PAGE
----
The subsequent rendering from any relation to the body politic of those "last stabs at radical internationalism" has largely prevented an articulated awareness of the connections between war & repression abroad and the "wars" on poverty, drugs, crime, and illegal immigration at home. Martin Luther King's surety shortly before his death "that none of you would want to rest content with the superficial kind of social analysis that deals merely with effects and does not grapple with underlying causes" seems woefully unsupported almost 40 years later. Most, it would appear, rest quite content indeed.

Ron Jacobs:

In today's world, the US government's use of torture and complicity in its clients' use of it is part of the headlines on a regular basis. Yet very few US citizens believe that methods like waterboarding, beating, and electrical shocks could be—and have been—used on US citizens. Indeed, revelations concerning US agents' treatment of Jose Padilla as a so-called enemy combatant barely made the news.

Legacy of Torture, recently released on DVD by the Freedom Archives of Oakland, California, should shake Americans out of complacency. The film vividly describes government criminality and three men who refuse to give in. It is a brief report on the case of three of the fifteen Black Panther Party members who were arrested in an FBI dragnet in 1973: John Bowman, Ruben Scott, and Harold Taylor in New Orleans. The arrests were supposedly in connection with the shooting deaths of two San Francisco police officers in 1971. Two officers flown in from the San Francisco Police Department, Frank McCoy and Ed Erdelatz who were working with the FBI, would ask Bowman, Scott, and Taylor intimidating questions, hoping to get confessions. When the three men refused to go along, McCoy and Erdelatz would leave the room. The men were then tortured by New Orleans officers. This went on for days.
In 1975, only after a federal court found in 1974 that both San Francisco and New Orleans police had engaged in torture to extract a "coerced" confession, a San Francisco judge dismissed the charges against the three men.

Jacobs again:
It's a little hard to believe, but in 2003 the two SFPD investigators in the original case, McCoy and Erdelatz, were deputized by the federal government and began investigating the 1971 killings along with the FBI. They were also investigating the Panthers' linkages with the Weather Underground. This time around, they were working as part of a grand jury investigation. When that grand jury ran its course, the State of California opened another one. Five former Panthers were called before the panel. All five refused to testify. Consequently, they were sent to jail until the grand jury investigation ended. They were released on October 31, 2005. This film is an introduction to their story and a call to support these men and other activists currently being investigated in what can only be described as fishing expeditions. FBIWitchHunt.com, set up to provide information and garner support for the folks who have become the victims of the expeditions, lists four ongoing grand juries focusing on issues related to animal liberation, medical marijuana, protests against the G8 in San Francisco, and the so-called Green Scare investigations having to do with alleged Earth Liberation Front activities.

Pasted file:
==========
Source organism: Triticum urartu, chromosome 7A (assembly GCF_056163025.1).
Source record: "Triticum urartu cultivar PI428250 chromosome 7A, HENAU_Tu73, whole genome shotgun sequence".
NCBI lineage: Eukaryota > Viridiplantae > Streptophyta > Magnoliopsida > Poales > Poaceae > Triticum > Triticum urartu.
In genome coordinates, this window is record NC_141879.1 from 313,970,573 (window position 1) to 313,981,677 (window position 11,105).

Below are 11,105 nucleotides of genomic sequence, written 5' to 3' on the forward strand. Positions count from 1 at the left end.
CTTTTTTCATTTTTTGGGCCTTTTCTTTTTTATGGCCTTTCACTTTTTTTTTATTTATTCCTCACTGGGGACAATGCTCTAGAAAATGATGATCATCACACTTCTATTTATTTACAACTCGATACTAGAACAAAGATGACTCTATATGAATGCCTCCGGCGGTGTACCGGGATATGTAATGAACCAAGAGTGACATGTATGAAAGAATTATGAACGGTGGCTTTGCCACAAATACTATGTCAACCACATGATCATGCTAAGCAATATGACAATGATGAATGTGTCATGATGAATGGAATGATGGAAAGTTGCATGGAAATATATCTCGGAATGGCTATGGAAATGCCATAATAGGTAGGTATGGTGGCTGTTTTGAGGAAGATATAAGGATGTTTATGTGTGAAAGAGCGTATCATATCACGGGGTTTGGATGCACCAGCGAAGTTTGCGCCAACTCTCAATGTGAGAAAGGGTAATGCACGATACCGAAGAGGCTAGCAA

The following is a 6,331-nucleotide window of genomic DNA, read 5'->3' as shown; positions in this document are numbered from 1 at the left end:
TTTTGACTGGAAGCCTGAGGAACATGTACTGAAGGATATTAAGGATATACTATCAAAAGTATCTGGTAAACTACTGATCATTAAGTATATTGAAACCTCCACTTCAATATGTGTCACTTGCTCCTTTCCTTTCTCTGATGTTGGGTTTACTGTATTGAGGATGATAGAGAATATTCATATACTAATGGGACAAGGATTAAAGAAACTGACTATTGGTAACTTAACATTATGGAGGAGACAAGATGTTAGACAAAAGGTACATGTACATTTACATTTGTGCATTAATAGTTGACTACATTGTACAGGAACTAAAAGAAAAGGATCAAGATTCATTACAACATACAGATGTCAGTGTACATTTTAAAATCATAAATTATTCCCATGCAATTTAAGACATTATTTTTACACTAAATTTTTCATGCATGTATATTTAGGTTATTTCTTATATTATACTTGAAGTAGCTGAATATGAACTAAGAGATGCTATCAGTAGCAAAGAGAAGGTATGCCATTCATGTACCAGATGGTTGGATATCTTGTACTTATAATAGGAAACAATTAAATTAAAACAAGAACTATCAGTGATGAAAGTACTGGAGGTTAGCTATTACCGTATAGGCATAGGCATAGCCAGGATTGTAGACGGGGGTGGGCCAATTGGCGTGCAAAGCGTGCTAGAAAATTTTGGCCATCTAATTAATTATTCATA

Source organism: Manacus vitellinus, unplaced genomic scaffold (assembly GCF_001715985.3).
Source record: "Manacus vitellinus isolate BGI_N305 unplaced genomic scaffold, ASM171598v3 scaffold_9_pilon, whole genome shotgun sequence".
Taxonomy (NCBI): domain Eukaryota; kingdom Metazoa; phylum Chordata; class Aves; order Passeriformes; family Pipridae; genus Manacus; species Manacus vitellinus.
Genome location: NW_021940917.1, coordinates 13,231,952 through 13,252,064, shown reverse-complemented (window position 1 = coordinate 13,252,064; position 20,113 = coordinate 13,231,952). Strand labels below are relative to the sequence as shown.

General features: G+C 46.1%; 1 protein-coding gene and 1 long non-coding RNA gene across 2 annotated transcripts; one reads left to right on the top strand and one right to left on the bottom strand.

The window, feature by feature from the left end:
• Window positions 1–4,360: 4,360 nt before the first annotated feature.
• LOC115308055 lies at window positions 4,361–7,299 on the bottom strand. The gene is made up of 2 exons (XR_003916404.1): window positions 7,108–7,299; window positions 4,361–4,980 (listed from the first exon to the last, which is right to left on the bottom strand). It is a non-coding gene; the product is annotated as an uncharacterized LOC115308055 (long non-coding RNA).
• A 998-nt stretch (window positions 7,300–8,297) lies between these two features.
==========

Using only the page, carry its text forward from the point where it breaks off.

On January 23, 2007, 8 men were arrested for the 1971 cop slaying, prompting the Center for Constitutional Rights to issue this press release:

Authorities in San Francisco announced the arrests and indictments of former Black Panthers in the 1971 killing of police officer Sgt. John V. Young despite the use of torture to obtain confessions. Attorneys with the Center for Constitutional Rights (CCR) compared the documented torture by law enforcement of Black Panthers arrested in New Orleans in 1973 to the documented torture the U.S. government has practiced recently at Abu Ghraib and Guantánamo.

CCR Legal Director Bill Goodman said, "The case against these men was built on torture and serves to remind us that the U.S. government, which recently has engaged in such horrific forms of torture and abuse at places like Bagram, Abu Ghraib and Guantánamo, has a history of torture and abuse in this country as well, particularly against African Americans."

CCR Attorney Kamau Franklin said, "These indictments are an attempt to rewrite history – the history of the Black Panthers, the history of COINTELPRO, and the history of the Civil Rights Movement."

In 1973, New Orleans police employed torture over the course of several days to obtain information from members of the Black Panthers who were stripped naked, beaten, blindfolded, covered in blankets soaked with boiling water, and had electric probes placed on their genitals, among other methods.
In 2005 it was revealed that in Illinois:

. . . for nearly two decades beginning in 1971, [what was known as "Area 2"] was the epicenter for what has been described as the systematic torture of dozens of African-American males by Chicago police officers. In total, more than 135 people say they were subjected to abuse including having guns forced into their mouths, bags places over their heads, and electric shocks inflicted to their genitals. Four men have been released from death row after government investigators concluded torture led to their wrongful convictions.
. . .